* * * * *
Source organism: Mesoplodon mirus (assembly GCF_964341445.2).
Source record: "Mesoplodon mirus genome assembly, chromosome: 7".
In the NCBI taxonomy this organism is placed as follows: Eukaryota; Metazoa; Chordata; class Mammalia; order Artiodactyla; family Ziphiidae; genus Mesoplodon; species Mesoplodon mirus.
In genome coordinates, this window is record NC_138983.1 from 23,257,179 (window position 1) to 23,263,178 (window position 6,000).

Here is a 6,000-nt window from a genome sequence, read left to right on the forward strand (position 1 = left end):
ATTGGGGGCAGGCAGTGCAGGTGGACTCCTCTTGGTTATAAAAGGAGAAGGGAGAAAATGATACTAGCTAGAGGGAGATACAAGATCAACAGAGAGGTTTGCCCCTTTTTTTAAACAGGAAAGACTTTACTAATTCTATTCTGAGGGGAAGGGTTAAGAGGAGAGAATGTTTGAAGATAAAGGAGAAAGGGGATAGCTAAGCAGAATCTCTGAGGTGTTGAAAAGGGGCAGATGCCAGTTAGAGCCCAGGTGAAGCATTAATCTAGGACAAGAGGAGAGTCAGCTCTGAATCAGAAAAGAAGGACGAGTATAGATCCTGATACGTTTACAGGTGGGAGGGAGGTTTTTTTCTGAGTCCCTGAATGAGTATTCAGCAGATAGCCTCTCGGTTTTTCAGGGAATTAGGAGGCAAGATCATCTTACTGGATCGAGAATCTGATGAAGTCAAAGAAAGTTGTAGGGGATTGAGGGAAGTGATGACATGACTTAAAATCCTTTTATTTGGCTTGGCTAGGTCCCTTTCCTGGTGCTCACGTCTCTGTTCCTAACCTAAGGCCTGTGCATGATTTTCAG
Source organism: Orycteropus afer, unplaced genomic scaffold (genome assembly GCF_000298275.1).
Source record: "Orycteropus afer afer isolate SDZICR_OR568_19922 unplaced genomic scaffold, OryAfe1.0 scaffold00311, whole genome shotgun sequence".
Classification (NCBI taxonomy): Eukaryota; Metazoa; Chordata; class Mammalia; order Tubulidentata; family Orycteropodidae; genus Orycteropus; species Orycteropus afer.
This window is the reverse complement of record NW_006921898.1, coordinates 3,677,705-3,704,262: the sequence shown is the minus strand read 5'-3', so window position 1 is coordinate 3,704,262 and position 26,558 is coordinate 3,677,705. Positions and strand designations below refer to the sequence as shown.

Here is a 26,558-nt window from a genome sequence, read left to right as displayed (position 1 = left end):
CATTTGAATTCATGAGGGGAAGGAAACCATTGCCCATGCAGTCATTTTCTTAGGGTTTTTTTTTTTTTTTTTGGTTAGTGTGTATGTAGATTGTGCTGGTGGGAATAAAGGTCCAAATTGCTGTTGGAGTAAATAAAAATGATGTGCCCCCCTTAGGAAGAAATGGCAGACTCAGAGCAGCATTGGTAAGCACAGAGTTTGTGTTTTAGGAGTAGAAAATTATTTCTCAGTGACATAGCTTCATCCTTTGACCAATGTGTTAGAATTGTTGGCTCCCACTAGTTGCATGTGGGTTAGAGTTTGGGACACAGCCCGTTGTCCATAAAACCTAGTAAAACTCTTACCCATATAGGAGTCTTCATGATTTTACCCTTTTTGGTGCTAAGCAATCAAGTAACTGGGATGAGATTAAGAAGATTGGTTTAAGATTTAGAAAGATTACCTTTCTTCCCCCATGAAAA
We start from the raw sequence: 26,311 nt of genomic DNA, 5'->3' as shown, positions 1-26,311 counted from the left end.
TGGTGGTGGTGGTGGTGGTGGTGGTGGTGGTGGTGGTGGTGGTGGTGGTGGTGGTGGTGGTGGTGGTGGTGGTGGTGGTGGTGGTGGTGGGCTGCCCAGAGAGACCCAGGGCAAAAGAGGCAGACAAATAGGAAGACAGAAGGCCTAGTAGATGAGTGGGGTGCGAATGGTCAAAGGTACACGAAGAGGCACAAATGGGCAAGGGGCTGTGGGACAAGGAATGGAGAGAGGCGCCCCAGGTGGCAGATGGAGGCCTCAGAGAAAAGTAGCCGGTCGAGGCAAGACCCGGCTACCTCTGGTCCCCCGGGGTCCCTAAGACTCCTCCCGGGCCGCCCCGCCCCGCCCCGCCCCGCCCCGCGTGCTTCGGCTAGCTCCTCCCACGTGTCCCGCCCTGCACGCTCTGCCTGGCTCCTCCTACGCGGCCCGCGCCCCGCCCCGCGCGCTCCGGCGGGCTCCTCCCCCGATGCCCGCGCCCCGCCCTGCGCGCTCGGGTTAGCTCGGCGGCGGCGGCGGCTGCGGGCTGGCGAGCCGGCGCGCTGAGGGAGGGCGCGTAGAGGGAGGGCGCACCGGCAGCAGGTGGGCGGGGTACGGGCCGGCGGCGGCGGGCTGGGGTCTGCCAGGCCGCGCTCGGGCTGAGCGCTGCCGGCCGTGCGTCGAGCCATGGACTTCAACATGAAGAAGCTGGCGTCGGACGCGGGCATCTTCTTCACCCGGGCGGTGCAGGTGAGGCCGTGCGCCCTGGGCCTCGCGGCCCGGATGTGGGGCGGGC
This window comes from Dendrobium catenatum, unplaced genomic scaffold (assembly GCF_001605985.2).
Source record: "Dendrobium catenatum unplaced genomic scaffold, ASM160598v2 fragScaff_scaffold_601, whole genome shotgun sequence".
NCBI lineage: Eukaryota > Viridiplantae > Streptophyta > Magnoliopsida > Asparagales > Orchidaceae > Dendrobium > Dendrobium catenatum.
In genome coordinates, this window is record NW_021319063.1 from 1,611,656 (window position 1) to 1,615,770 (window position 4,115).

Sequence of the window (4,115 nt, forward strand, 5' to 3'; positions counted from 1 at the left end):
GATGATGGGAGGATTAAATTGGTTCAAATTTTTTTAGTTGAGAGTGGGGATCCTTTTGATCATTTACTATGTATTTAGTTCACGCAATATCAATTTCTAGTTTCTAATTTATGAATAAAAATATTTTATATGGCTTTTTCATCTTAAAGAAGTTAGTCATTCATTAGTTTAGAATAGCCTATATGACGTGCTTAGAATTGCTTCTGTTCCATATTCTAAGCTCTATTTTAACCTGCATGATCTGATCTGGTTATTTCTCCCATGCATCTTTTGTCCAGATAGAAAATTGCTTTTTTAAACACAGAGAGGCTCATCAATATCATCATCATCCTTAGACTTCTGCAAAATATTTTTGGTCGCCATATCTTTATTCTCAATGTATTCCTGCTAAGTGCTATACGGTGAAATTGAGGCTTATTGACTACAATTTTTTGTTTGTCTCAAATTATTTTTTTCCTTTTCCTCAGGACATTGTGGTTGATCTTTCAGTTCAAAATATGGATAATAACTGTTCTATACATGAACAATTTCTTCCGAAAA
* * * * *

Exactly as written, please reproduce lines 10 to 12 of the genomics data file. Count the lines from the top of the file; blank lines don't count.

This window is the reverse complement of record NW_006921898.1, coordinates 3,677,705-3,704,262: the sequence shown is the minus strand read 5'-3', so window position 1 is coordinate 3,704,262 and position 26,558 is coordinate 3,677,705. Positions and strand designations below refer to the sequence as shown.

Here is a 26,558-nt window from a genome sequence, read left to right as displayed (position 1 = left end):
CATTTGAATTCATGAGGGGAAGGAAACCATTGCCCATGCAGTCATTTTCTTAGGGTTTTTTTTTTTTTTTTTGGTTAGTGTGTATGTAGATTGTGCTGGTGGGAATAAAGGTCCAAATTGCTGTTGGAGTAAATAAAAATGATGTGCCCCCCTTAGGAAGAAATGGCAGACTCAGAGCAGCATTGGTAAGCACAGAGTTTGTGTTTTAGGAGTAGAAAATTATTTCTCAGTGACATAGCTTCATCCTTTGACCAATGTGTTAGAATTGTTGGCTCCCACTAGTTGCATGTGGGTTAGAGTTTGGGACACAGCCCGTTGTCCATAAAACCTAGTAAAACTCTTACCCATATAGGAGTCTTCATGATTTTACCCTTTTTGGTGCTAAGCAATCAAGTAACTGGGATGAGATTAAGAAGATTGGTTTAAGATTTAGAAAGATTACCTTTCTTCCCCCATGAAAA